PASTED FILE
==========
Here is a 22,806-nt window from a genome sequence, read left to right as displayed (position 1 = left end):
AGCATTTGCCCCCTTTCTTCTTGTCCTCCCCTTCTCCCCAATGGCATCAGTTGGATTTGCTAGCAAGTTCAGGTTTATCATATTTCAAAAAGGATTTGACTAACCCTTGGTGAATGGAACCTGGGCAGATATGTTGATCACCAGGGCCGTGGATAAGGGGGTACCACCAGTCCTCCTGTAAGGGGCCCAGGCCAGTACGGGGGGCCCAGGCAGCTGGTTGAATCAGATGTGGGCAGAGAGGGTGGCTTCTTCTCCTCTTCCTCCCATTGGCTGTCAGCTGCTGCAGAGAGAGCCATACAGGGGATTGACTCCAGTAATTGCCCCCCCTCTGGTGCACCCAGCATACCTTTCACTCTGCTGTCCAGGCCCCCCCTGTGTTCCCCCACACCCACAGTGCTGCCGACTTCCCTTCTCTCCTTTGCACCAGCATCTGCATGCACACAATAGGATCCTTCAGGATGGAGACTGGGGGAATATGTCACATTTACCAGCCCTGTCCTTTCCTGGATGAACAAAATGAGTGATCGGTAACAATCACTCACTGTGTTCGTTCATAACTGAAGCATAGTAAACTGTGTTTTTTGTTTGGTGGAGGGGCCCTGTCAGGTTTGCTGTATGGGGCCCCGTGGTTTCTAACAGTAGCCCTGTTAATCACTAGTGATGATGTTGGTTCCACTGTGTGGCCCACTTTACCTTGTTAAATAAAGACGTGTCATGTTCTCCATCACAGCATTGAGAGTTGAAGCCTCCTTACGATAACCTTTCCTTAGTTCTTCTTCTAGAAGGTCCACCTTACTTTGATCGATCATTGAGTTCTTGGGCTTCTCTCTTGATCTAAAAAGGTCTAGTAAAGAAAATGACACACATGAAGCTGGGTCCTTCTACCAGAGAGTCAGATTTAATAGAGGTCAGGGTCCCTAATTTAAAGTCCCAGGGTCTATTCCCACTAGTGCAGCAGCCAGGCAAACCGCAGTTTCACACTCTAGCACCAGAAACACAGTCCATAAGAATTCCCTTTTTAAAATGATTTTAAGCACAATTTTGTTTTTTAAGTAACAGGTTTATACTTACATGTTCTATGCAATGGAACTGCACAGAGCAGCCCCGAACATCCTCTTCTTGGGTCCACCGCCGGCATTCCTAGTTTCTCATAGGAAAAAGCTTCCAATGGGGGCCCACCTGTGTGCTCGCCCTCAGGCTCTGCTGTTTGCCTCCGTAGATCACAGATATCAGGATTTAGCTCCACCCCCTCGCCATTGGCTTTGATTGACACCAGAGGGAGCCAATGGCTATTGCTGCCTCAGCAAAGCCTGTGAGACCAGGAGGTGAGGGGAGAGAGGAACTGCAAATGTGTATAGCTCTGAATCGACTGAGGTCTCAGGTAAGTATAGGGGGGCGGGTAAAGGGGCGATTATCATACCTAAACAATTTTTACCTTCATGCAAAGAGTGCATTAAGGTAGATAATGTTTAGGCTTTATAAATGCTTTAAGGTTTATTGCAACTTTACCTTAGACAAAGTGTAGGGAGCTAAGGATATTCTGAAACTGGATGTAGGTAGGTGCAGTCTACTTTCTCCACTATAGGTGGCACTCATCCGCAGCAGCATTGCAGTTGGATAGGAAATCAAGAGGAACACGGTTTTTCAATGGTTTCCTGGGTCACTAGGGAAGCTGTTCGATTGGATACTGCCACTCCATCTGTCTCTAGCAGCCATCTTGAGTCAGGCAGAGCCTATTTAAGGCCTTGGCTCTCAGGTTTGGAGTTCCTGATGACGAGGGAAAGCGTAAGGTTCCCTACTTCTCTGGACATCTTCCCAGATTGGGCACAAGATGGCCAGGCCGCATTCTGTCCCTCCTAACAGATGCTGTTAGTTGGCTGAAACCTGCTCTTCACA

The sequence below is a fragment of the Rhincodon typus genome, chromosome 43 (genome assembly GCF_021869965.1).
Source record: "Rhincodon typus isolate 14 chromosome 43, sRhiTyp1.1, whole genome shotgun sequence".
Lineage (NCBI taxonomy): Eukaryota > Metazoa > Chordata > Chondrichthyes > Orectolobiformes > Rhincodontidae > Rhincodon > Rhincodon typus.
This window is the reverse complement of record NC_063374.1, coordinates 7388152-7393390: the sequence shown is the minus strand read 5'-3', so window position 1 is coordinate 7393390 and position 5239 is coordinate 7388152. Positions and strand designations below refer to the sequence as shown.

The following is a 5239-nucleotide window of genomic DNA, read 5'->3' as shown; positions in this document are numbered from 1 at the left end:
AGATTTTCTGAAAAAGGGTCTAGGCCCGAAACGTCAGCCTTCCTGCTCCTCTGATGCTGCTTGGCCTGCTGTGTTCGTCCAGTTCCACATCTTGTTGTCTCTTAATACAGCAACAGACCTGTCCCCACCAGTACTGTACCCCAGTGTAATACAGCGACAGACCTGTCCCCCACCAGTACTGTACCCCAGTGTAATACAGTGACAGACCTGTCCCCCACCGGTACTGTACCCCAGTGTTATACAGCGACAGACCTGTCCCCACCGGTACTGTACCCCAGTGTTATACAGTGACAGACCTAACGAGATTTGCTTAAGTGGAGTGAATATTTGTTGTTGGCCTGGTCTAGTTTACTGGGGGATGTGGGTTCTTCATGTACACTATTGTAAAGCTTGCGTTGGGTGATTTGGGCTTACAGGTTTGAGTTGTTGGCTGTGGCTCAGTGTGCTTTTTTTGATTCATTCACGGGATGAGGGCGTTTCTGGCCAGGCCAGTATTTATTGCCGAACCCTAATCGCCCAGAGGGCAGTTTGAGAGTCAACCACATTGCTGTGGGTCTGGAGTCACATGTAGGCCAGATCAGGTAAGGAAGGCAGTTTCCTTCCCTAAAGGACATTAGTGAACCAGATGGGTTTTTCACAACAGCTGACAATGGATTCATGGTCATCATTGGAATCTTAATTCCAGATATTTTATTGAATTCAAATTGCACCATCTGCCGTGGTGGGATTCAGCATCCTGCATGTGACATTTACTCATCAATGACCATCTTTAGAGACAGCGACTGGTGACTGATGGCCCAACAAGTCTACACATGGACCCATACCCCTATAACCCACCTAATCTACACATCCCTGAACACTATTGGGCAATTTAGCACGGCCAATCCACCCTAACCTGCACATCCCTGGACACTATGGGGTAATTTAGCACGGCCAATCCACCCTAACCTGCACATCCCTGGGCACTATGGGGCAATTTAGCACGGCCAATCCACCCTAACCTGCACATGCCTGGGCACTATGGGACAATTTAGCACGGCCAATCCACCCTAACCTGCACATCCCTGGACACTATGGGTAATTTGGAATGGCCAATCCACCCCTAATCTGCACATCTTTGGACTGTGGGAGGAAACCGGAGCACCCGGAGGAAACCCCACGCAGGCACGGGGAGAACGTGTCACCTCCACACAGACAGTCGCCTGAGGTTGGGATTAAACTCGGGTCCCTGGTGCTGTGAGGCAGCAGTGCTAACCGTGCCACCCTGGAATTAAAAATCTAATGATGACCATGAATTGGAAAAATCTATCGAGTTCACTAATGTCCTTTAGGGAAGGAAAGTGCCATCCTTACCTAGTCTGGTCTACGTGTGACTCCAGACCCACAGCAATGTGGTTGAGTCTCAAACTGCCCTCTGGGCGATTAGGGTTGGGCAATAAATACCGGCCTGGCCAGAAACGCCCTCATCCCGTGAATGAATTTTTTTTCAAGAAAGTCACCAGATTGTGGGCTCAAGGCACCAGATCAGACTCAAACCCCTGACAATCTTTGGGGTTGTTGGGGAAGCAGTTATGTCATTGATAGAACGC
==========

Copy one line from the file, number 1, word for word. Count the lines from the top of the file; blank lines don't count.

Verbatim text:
Here is a 22,806-nt window from a genome sequence, read left to right as displayed (position 1 = left end):